(1, 2, 3, 4, 5)

SI-M-A4 developing descriptions, explanations, and graphs using data;
(1, 2, 3, 4)

SI-M-A5 developing models and predictions using the relationships between data and explanations;
(1, 2, 3, 4)

SI-M-A6 comparing alternative explanations and predictions;
(1, 3, 4)

SI-M-A7 communicating scientific procedures, information, and explanations;
(1, 3)

SI-M-A8 utilizing safety procedures during scientific investigations.
(3, 5)

B. UNDERSTANDING SCIENTIFIC INQUIRY

SI-M-B1 recognizing that different kinds of questions guide different kinds of scientific investigations;
(2, 4)

SI-M-B2 communicating that current scientific knowledge guides scientific investigations;
(1, 3, 4)

SI-M-B3 understanding that mathematics, technology, and scientific techniques used in an experiment can limit or enhance the accuracy of scientific knowledge;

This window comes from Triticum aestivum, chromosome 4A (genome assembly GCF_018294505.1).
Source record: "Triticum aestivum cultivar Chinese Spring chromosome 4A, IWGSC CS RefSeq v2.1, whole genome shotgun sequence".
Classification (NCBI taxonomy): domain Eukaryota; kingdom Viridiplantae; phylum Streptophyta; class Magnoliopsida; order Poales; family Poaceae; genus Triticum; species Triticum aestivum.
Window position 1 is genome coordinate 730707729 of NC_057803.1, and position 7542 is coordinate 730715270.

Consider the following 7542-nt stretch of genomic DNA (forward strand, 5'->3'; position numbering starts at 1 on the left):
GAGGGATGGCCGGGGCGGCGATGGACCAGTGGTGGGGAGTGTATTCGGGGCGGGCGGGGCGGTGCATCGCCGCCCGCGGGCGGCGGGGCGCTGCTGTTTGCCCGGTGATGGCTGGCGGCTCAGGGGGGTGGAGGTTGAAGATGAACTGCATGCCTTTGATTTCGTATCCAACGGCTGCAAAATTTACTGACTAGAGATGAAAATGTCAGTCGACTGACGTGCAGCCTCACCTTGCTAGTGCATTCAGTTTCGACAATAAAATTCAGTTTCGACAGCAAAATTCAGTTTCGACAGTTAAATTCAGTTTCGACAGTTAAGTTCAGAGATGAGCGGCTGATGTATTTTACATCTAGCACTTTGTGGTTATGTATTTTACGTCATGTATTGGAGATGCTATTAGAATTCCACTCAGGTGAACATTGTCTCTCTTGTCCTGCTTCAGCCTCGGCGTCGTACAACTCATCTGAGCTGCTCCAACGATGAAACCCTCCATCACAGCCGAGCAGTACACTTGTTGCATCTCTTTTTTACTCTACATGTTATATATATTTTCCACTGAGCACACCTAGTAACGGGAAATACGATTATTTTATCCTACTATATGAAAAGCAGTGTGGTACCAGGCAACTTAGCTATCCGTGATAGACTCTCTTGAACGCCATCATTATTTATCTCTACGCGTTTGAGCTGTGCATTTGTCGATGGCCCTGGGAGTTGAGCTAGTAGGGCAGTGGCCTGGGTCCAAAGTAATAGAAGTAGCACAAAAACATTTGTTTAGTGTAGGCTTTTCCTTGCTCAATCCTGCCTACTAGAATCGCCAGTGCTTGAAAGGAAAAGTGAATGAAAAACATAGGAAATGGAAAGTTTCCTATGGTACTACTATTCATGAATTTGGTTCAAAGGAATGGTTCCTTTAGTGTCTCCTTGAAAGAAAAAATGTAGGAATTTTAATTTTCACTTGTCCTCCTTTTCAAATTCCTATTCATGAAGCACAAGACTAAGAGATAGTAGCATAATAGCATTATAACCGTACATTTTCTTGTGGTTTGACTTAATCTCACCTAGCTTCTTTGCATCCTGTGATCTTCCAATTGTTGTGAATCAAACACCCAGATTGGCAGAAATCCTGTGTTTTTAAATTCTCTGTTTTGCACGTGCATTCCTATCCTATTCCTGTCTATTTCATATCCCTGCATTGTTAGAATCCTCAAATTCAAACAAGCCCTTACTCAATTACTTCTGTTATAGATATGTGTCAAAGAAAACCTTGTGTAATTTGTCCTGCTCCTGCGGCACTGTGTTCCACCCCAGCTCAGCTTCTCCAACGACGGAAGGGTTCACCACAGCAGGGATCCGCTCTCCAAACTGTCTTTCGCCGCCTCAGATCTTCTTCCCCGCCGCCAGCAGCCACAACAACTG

(3, 4)

SI-M-B4 using data and logical arguments to propose, modify, or elaborate on principles and models;
(1, 2, 3, 4)

SI-M-B5 understanding that scientific knowledge is enhanced through peer review, alternative explanations, and constructive criticism;
(1, 4, 5)

SI-M-B6 communicating that scientific investigations can result in new ideas, new methods or procedures, and new technologies;
(1, 3, 4)

SI-M-B7 understanding that scientific development/technology is driven by societal needs and funding.
(4, 5)

BENCHMARKS 9-12

As students in Grades 9-12 extend their knowledge, what they know and are able to do includes: